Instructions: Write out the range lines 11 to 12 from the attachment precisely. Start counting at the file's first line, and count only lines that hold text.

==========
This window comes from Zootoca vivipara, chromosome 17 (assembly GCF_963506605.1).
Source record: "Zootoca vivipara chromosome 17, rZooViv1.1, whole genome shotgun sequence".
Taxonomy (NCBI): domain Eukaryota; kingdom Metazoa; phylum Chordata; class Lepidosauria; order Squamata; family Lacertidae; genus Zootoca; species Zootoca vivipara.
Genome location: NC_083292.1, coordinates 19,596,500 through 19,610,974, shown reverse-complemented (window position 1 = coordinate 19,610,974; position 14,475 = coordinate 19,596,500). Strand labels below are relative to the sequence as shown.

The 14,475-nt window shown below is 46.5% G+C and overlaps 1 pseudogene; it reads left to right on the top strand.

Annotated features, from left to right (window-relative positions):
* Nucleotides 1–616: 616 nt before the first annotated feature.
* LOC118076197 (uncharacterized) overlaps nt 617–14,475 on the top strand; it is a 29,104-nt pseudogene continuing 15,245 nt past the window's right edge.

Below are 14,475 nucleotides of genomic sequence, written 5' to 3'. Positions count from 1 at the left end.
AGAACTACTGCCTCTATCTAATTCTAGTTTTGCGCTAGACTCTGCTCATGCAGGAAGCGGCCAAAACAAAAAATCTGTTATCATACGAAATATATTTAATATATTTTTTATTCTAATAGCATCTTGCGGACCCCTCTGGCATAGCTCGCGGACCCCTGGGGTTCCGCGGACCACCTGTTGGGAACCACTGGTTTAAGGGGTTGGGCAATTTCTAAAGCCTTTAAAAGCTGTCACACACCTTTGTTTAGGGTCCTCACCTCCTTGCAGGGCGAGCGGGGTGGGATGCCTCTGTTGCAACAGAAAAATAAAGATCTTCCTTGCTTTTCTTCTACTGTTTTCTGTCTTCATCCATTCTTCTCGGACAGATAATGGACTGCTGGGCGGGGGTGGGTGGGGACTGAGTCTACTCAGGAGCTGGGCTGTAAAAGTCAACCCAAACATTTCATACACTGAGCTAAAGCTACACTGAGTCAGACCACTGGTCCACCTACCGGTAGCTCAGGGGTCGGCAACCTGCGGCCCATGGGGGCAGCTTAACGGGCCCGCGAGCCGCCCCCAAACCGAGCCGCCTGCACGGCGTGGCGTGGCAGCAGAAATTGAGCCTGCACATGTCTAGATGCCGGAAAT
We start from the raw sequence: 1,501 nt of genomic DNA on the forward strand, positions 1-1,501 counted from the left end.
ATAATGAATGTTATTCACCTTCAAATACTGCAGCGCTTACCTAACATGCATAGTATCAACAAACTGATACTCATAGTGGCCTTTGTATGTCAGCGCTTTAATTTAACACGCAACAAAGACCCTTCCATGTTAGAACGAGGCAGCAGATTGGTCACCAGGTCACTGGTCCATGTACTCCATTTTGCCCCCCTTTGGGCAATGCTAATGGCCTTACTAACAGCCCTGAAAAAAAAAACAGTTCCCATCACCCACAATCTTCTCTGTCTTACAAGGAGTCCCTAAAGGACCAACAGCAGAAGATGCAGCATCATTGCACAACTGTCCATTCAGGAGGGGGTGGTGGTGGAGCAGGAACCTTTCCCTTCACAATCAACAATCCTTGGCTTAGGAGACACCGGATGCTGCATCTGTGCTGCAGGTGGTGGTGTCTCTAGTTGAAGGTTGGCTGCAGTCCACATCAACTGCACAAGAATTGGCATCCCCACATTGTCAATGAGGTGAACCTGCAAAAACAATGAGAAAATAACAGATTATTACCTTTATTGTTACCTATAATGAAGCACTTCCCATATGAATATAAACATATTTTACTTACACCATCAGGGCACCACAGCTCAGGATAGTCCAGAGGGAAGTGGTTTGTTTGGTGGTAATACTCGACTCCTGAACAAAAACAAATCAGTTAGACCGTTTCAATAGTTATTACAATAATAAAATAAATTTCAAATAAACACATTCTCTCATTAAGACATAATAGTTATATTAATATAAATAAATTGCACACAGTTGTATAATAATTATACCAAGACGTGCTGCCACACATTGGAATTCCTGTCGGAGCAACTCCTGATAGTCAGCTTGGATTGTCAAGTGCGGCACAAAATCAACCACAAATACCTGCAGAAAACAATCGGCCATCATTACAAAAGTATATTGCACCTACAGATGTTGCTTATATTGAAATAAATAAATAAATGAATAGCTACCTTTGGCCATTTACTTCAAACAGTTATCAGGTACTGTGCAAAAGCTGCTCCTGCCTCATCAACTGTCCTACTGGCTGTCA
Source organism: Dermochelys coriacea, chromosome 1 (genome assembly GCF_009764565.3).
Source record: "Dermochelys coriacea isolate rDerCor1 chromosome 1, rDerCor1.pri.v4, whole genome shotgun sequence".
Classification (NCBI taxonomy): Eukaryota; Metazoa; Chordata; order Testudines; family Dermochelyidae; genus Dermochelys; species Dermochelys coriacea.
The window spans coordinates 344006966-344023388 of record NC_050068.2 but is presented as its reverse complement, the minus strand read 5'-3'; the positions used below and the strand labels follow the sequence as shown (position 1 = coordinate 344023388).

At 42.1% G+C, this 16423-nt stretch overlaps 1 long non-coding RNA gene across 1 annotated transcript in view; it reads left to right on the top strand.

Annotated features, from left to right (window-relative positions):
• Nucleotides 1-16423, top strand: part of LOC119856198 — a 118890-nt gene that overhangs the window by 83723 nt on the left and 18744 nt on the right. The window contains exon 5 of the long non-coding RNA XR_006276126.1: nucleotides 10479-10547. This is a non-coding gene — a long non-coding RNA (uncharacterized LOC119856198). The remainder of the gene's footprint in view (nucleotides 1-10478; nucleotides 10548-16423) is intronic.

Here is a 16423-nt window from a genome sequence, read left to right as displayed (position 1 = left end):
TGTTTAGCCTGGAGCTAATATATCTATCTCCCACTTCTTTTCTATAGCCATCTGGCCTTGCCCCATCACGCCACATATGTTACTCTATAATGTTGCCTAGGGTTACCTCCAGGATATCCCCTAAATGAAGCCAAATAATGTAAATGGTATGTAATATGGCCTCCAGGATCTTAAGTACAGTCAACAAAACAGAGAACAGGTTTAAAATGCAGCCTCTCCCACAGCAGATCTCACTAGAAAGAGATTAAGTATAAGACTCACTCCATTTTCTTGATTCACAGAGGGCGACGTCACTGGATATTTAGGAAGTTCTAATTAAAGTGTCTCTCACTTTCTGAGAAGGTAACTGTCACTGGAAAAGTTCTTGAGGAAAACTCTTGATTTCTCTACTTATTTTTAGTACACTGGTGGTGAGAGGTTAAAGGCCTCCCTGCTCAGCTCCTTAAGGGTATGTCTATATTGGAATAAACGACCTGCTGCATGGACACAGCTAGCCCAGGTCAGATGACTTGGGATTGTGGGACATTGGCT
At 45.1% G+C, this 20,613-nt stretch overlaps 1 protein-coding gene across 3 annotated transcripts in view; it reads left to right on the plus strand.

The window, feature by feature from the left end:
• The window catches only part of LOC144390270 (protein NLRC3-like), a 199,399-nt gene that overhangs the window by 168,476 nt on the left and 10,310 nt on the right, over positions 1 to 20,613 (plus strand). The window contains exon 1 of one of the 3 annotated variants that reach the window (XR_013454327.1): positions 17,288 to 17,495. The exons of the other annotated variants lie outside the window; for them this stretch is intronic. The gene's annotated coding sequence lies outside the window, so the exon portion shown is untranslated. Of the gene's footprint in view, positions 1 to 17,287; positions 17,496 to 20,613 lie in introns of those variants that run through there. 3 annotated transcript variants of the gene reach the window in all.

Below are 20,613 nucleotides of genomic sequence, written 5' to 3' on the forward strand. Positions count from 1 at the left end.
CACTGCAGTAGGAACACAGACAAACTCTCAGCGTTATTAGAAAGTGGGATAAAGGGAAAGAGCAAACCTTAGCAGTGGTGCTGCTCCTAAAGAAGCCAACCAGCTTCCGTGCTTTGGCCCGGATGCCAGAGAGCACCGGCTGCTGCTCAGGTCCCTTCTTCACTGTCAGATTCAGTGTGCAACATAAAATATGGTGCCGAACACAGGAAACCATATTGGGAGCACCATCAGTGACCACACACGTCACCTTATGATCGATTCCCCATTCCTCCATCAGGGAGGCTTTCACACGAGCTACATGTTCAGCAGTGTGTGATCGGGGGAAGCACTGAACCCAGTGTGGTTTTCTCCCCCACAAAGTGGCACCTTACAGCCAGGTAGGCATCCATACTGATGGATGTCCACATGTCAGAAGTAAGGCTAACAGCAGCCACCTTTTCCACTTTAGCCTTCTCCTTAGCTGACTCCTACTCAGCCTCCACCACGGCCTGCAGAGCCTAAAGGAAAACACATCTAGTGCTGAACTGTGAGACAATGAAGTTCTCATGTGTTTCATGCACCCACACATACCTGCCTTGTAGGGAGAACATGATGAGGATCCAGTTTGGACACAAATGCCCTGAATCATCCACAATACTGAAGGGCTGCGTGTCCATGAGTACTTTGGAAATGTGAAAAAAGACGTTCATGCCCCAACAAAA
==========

We start from the raw sequence: 1,501 nt of genomic DNA on the forward strand, positions 1-1,501 counted from the left end.
ATAATGAATGTTATTCACCTTCAAATACTGCAGCGCTTACCTAACATGCATAGTATCAACAAACTGATACTCATAGTGGCCTTTGTATGTCAGCGCTTTAATTTAACACGCAACAAAGACCCTTCCATGTTAGAACGAGGCAGCAGATTGGTCACCAGGTCACTGGTCCATGTACTCCATTTTGCCCCCCTTTGGGCAATGCTAATGGCCTTACTAACAGCCCTGAAAAAAAAAACAGTTCCCATCACCCACAATCTTCTCTGTCTTACAAGGAGTCCCTAAAGGACCAACAGCAGAAGATGCAGCATCATTGCACAACTGTCCATTCAGGAGGGGGTGGTGGTGGAGCAGGAACCTTTCCCTTCACAATCAACAATCCTTGGCTTAGGAGACACCGGATGCTGCATCTGTGCTGCAGGTGGTGGTGTCTCTAGTTGAAGGTTGGCTGCAGTCCACATCAACTGCACAAGAATTGGCATCCCCACATTGTCAATGAGGTGAACCTGCAAAAACAATGAGAAAATAACAGATTATTACCTTTATTGTTACCTATAATGAAGCACTTCCCATATGAATATAAACATATTTTACTTACACCATCAGGGCACCACAGCTCAGGATAGTCCAGAGGGAAGTGGTTTGTTTGGTGGTAATACTCGACTCCTGAACAAAAACAAATCAGTTAGACCGTTTCAATAGTTATTACAATAATAAAATAAATTTCAAATAAACACATTCTCTCATTAAGACATAATAGTTATATTAATATAAATAAATTGCACACAGTTGTATAATAATTATACCAAGACGTGCTGCCACACATTGGAATTCCTGTCGGAGCAACTCCTGATAGTCAGCTTGGATTGTCAAGTGCGGCACAAAATCAACCACAAATACCTGCAGAAAACAATCGGCCATCATTACAAAAGTATATTGCACCTACAGATGTTGCTTATATTGAAATAAATAAATAAATGAATAGCTACCTTTGGCCATTTACTTCAAACAGTTATCAGGTACTGTGCAAAAGCTGCTCCTGCCTCATCAACTGTCCTACTGGCTGTCA